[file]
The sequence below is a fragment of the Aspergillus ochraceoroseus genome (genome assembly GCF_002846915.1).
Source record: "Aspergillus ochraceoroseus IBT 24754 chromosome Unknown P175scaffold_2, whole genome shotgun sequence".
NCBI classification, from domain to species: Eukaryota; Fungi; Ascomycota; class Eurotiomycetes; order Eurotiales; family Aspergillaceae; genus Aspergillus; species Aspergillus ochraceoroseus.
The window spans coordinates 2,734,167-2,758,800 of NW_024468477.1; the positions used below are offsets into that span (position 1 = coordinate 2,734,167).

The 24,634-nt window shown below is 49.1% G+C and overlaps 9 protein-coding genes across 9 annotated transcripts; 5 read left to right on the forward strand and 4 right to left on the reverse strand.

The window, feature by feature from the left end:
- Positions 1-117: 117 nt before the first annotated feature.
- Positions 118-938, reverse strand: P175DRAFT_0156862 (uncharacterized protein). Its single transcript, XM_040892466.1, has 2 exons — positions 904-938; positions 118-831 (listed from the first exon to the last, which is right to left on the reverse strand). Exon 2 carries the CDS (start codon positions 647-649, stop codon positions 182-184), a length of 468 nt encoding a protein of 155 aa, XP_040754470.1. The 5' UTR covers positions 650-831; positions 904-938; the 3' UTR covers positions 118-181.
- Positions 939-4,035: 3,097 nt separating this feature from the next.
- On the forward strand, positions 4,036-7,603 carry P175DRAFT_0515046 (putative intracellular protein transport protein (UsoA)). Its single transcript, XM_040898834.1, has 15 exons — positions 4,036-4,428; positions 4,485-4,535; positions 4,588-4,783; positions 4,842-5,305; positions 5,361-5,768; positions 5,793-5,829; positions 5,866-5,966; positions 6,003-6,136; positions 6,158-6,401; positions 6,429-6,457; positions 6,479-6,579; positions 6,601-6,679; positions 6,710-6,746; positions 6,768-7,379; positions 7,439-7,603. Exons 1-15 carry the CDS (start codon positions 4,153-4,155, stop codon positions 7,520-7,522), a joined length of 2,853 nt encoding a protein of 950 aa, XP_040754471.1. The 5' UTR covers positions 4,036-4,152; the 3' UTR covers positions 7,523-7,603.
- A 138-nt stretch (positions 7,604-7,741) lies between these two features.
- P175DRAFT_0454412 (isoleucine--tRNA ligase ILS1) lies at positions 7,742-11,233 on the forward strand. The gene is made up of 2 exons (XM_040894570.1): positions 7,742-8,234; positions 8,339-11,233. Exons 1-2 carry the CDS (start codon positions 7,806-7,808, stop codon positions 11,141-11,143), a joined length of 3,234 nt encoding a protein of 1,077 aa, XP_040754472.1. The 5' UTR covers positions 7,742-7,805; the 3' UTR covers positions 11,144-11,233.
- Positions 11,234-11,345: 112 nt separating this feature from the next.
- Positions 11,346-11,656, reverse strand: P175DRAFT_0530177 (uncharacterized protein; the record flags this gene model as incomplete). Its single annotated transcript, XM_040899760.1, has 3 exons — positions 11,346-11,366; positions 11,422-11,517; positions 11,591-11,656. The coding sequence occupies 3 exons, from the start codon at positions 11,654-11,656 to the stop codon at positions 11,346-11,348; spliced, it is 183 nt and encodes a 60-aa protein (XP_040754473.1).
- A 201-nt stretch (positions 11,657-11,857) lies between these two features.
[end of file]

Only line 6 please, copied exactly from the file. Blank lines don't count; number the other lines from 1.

The window, feature by feature from the left end: